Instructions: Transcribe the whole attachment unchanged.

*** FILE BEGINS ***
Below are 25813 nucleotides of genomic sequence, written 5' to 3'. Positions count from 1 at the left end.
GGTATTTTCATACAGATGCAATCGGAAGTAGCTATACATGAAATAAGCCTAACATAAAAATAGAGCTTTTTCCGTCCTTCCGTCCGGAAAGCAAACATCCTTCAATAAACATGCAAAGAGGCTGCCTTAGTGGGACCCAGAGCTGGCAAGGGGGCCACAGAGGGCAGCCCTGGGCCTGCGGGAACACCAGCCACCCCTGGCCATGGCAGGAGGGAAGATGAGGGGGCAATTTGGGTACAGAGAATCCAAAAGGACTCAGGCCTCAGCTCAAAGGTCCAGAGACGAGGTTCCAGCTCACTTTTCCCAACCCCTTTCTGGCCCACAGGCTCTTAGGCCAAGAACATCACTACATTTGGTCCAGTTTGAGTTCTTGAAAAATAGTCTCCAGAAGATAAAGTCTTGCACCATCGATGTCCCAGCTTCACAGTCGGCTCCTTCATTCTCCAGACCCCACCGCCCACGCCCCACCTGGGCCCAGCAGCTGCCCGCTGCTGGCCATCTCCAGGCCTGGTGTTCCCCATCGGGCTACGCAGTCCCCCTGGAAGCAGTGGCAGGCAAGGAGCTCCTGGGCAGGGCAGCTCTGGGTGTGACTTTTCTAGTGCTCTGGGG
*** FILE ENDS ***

Below are 25813 nucleotides of genomic sequence, written 5' to 3'. Positions count from 1 at the left end.
GGTATTTTCATACAGATGCAATCGGAAGTAGCTATACATGAAATAAGCCTAACATAAAAATAGAGCTTTTTCCGTCCTTCCGTCCGGAAAGCAAACATCCTTCAATAAACATGCAAAGAGGCTGCCTTAGTGGGACCCAGAGCTGGCAAGGGGGCCACAGAGGGCAGCCCTGGGCCTGCGGGAACACCAGCCACCCCTGGCCATGGCAGGAGGGAAGATGAGGGGGCAATTTGGGTACAGAGAATCCAAAAGGACTCAGGCCTCAGCTCAAAGGTCCAGAGACGAGGTTCCAGCTCACTTTTCCCAACCCCTTTCTGGCCCACAGGCTCTTAGGCCAAGAACATCACTACATTTGGTCCAGTTTGAGTTCTTGAAAAATAGTCTCCAGAAGATAAAGTCTTGCACCATCGATGTCCCAGCTTCACAGTCGGCTCCTTCATTCTCCAGACCCCACCGCCCACGCCCCACCTGGGCCCAGCAGCTGCCCGCTGCTGGCCATCTCCAGGCCTGGTGTTCCCCATCGGGCTACGCAGTCCCCCTGGAAGCAGTGGCAGGCAAGGAGCTCCTGGGCAGGGCAGCTCTGGGTGTGACTTTTCTAGTGCTCTGGGG